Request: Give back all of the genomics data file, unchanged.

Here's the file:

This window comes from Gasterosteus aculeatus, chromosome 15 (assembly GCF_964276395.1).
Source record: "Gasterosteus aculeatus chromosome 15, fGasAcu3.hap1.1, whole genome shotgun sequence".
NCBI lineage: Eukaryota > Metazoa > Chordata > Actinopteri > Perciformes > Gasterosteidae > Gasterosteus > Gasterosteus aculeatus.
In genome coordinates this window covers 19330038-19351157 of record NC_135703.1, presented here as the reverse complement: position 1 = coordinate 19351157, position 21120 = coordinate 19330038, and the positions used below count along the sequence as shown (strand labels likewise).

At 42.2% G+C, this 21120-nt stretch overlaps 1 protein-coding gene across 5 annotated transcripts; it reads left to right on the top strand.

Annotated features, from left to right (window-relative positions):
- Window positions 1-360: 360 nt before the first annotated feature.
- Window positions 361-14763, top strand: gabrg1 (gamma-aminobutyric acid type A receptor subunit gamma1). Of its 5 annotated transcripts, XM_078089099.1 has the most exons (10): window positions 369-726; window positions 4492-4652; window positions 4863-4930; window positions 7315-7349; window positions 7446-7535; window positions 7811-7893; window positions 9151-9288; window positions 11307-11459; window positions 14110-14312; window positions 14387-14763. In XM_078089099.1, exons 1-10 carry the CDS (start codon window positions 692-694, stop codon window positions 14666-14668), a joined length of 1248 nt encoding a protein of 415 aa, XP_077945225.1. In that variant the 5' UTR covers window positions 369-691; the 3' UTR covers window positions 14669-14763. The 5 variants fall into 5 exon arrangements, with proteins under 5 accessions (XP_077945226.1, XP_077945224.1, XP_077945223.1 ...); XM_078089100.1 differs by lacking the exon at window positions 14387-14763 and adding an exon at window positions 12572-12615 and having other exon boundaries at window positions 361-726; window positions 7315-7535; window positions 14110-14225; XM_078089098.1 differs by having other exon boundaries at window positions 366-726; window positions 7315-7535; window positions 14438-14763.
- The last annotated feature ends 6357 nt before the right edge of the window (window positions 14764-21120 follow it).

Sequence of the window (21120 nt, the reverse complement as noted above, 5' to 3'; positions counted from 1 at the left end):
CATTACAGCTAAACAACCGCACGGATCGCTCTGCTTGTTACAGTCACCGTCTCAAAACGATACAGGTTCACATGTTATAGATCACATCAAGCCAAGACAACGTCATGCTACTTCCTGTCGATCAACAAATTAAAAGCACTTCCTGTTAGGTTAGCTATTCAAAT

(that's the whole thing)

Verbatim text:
This window comes from Gasterosteus aculeatus, chromosome 15 (assembly GCF_964276395.1).
Source record: "Gasterosteus aculeatus chromosome 15, fGasAcu3.hap1.1, whole genome shotgun sequence".
NCBI lineage: Eukaryota > Metazoa > Chordata > Actinopteri > Perciformes > Gasterosteidae > Gasterosteus > Gasterosteus aculeatus.
In genome coordinates this window covers 19330038-19351157 of record NC_135703.1, presented here as the reverse complement: position 1 = coordinate 19351157, position 21120 = coordinate 19330038, and the positions used below count along the sequence as shown (strand labels likewise).

At 42.2% G+C, this 21120-nt stretch overlaps 1 protein-coding gene across 5 annotated transcripts; it reads left to right on the top strand.

Annotated features, from left to right (window-relative positions):
- Window positions 1-360: 360 nt before the first annotated feature.
- Window positions 361-14763, top strand: gabrg1 (gamma-aminobutyric acid type A receptor subunit gamma1). Of its 5 annotated transcripts, XM_078089099.1 has the most exons (10): window positions 369-726; window positions 4492-4652; window positions 4863-4930; window positions 7315-7349; window positions 7446-7535; window positions 7811-7893; window positions 9151-9288; window positions 11307-11459; window positions 14110-14312; window positions 14387-14763. In XM_078089099.1, exons 1-10 carry the CDS (start codon window positions 692-694, stop codon window positions 14666-14668), a joined length of 1248 nt encoding a protein of 415 aa, XP_077945225.1. In that variant the 5' UTR covers window positions 369-691; the 3' UTR covers window positions 14669-14763. The 5 variants fall into 5 exon arrangements, with proteins under 5 accessions (XP_077945226.1, XP_077945224.1, XP_077945223.1 ...); XM_078089100.1 differs by lacking the exon at window positions 14387-14763 and adding an exon at window positions 12572-12615 and having other exon boundaries at window positions 361-726; window positions 7315-7535; window positions 14110-14225; XM_078089098.1 differs by having other exon boundaries at window positions 366-726; window positions 7315-7535; window positions 14438-14763.
- The last annotated feature ends 6357 nt before the right edge of the window (window positions 14764-21120 follow it).

Sequence of the window (21120 nt, the reverse complement as noted above, 5' to 3'; positions counted from 1 at the left end):
CATTACAGCTAAACAACCGCACGGATCGCTCTGCTTGTTACAGTCACCGTCTCAAAACGATACAGGTTCACATGTTATAGATCACATCAAGCCAAGACAACGTCATGCTACTTCCTGTCGATCAACAAATTAAAAGCACTTCCTGTTAGGTTAGCTATTCAAAT